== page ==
Blast to the past

History class provides way to learn from mistakes, make better decisions

There’s the famous saying about looking forward and to not dwell on the past. But with an hour long class everyday dedicated to the past, it’s hard to completely live by that motto.

At MTHS, 3.5 years of history are required to graduate. In freshman year, a student will take one semester of either regular or honors world history and from then on it’s a yearlong class every year.

In his article about history classes, Gutenberg College professor David Crabtree defined history as “a story about the past that is significant and true.” He also stressed the importance of history and why it is important in both politics and everyday situations, such as when a parent has to decide which of their children hit whom.

“History does matter. It has been said that he who controls the past controls the future,” Crabtree wrote. “Our view of history shapes the way we view the present and therefore it dictates what answers we offer for existing problems.”

He also said history will remain important throughout the years and students should appreciate the ability to learn from past mistakes and knowledge.

During sophomore year, a student learns either world history or European history; in junior year, a student is taught U.S. History; in senior year, it’s U.S. Government.

Advanced Placement (AP) history classes are offered for sophomores, juniors and seniors. Upperclassmen are also offered Running Start for history classes, a program that gives both high school credit toward graduation and college credits to high school students.

According to an NBC News study, just 13 percent of high school students in America showed “solid academic performance” in U.S. History. Because of this, America is seeing a decline in students seeing history as an important subject to learn.

AP Government teacher George Dremousis said his class matters because the vast majority of his students, seniors, will be voting in the upcoming election. He said his classes teach them how to truly be in the process of voting and have their voices heard.

His class is a straightforward class, he said, and he likes that because he can teach important things in ways that make it interesting. He is able to pick things from the news and apply them to whatever he may be teaching that week.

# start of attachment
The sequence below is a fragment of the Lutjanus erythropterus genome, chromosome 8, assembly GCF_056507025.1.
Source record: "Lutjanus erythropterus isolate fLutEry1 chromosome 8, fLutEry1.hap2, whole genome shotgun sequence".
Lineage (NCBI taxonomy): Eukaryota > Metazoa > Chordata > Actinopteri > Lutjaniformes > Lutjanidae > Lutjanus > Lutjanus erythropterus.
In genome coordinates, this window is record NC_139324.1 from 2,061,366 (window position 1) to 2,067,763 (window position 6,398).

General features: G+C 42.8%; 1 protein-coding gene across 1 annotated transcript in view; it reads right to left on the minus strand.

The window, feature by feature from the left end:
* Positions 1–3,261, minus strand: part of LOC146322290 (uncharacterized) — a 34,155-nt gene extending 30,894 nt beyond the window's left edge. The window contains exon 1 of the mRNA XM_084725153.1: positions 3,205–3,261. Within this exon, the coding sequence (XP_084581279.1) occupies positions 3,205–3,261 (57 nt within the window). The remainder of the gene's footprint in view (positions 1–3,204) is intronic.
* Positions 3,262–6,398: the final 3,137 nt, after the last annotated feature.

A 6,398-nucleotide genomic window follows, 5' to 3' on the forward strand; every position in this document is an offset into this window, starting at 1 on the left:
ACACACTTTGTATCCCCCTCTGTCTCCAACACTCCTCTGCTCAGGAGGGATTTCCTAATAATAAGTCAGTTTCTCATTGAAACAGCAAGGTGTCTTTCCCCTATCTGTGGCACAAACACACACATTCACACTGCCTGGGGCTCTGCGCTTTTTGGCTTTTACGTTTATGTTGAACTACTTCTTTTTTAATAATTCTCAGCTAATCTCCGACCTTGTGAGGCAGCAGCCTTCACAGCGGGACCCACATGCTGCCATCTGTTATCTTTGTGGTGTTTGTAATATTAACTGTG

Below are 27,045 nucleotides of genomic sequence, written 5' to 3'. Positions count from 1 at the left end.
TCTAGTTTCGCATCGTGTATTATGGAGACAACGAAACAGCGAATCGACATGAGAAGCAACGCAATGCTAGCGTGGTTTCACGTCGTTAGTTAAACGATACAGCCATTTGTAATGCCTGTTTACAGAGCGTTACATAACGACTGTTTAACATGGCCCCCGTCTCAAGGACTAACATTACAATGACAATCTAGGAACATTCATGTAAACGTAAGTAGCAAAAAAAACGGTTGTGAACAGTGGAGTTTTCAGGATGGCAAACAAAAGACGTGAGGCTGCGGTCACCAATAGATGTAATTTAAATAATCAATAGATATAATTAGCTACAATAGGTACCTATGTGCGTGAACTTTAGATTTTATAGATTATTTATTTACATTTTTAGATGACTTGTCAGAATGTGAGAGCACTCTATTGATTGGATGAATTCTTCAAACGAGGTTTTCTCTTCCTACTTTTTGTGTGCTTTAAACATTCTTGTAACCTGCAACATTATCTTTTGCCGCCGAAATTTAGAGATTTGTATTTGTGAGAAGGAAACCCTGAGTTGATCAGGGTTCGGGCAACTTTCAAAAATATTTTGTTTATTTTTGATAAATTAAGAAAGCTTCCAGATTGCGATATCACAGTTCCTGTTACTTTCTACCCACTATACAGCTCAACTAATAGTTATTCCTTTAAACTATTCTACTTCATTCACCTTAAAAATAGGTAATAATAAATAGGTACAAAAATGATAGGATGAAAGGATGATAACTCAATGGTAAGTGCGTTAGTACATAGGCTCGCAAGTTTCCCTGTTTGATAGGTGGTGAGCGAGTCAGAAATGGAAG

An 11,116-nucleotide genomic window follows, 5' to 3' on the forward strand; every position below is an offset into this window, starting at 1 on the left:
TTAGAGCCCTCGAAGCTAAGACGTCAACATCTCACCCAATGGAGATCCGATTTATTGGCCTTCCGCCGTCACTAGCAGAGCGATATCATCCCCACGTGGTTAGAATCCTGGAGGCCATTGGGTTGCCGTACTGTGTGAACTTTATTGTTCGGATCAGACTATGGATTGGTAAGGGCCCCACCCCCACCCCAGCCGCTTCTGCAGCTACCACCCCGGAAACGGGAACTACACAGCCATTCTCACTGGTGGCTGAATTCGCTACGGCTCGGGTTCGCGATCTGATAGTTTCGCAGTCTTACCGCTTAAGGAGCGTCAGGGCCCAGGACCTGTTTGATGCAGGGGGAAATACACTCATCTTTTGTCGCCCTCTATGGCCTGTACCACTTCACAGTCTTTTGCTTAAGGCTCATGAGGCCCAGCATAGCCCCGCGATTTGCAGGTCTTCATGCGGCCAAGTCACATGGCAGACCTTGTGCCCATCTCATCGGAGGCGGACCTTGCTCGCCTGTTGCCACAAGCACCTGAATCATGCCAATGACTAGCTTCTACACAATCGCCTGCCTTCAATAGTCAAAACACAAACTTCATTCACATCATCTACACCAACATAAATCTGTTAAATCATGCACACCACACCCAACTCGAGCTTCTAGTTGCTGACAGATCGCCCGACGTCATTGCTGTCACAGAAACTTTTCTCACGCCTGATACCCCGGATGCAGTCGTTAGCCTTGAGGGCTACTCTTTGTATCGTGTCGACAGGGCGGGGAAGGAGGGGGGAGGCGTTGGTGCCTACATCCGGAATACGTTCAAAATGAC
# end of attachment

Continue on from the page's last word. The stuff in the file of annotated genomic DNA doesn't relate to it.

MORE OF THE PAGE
“[In this class you] don’t always have to teach from a textbook,” Dremousis said.

Humanities teacher Christopher Ellinger said his main focus in his classroom is to “prepare students to be citizens and be college ready if they so desire.”

He teaches both AP humanities and regular English 10 and he has the same teaching philosophy in both classrooms, that any student can learn if they try.

His classroom is an engaged one, he likes to have debates and discussions. A unique activity he practices is a “popcorn debate,” where every student has to speak and can talk whenever they want to.

He’s “not a huge lecturer,” he said, so he tries to have the students talk and he gives his input.

Busy work isn’t something Ellinger likes to have in his classroom.

“Students should be busy doing something every minute you’re here,” he said.

Junior Andrew Fitch said he studied for hours every night the week before the AP European history test and ultimately received a 5 on the test.

He said his teacher, Ellinger, helped prepare him throughout the year and up until the test.

“[Ellinger] made [the test] kinda easy, he helped me and made sure I studied a lot,” Fitch said.

Junior David Roberts also received a 5 on the same test and said Ellinger’s “people and terms” are what made the difference.

Dremousis said his class teaches students how to be analytical and get involved with the voting process. Because of his class, he thinks, more students are influenced to have stronger opinions toward politics and vote in elections, thus being able to have their say in government.

“[We have] a system set up for participation,” he said. “So participating is the most important thing when it comes to government and politics.”

Ellinger said he brings current events and other world views into his classroom, to show that history is not just about the past.

“A history class should not be one where students just read a textbook and absorb facts,” he said. “They should be debating and discussing those facts.”

Dremousis has also taught AP U.S. History, Economics and World History and Ellinger has taught U.S. History, World History and various English classes.

Dremousis said history is a class that reaches out for “students who want to be involved.”